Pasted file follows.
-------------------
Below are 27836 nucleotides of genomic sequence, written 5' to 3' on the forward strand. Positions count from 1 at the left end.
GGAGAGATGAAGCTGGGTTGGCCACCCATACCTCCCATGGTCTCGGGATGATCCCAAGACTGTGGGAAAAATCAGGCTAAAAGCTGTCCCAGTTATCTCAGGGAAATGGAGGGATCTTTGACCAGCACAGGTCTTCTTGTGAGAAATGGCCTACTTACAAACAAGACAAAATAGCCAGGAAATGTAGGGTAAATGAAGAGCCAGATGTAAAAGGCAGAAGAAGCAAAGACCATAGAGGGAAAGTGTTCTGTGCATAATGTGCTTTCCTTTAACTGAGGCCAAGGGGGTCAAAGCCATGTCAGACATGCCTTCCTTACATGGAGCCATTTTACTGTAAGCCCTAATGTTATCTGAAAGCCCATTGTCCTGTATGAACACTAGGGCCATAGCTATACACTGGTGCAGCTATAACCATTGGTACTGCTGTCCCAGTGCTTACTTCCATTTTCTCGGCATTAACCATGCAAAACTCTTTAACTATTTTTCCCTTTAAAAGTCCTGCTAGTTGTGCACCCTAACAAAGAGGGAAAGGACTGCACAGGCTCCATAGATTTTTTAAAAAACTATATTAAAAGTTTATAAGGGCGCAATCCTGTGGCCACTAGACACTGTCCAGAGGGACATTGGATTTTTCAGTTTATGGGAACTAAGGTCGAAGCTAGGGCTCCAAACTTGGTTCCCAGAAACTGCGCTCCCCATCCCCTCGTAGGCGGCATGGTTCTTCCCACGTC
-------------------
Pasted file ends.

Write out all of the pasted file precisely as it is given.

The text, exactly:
Below are 27836 nucleotides of genomic sequence, written 5' to 3' on the forward strand. Positions count from 1 at the left end.
GGAGAGATGAAGCTGGGTTGGCCACCCATACCTCCCATGGTCTCGGGATGATCCCAAGACTGTGGGAAAAATCAGGCTAAAAGCTGTCCCAGTTATCTCAGGGAAATGGAGGGATCTTTGACCAGCACAGGTCTTCTTGTGAGAAATGGCCTACTTACAAACAAGACAAAATAGCCAGGAAATGTAGGGTAAATGAAGAGCCAGATGTAAAAGGCAGAAGAAGCAAAGACCATAGAGGGAAAGTGTTCTGTGCATAATGTGCTTTCCTTTAACTGAGGCCAAGGGGGTCAAAGCCATGTCAGACATGCCTTCCTTACATGGAGCCATTTTACTGTAAGCCCTAATGTTATCTGAAAGCCCATTGTCCTGTATGAACACTAGGGCCATAGCTATACACTGGTGCAGCTATAACCATTGGTACTGCTGTCCCAGTGCTTACTTCCATTTTCTCGGCATTAACCATGCAAAACTCTTTAACTATTTTTCCCTTTAAAAGTCCTGCTAGTTGTGCACCCTAACAAAGAGGGAAAGGACTGCACAGGCTCCATAGATTTTTTAAAAAACTATATTAAAAGTTTATAAGGGCGCAATCCTGTGGCCACTAGACACTGTCCAGAGGGACATTGGATTTTTCAGTTTATGGGAACTAAGGTCGAAGCTAGGGCTCCAAACTTGGTTCCCAGAAACTGCGCTCCCCATCCCCTCGTAGGCGGCATGGTTCTTCCCACGTC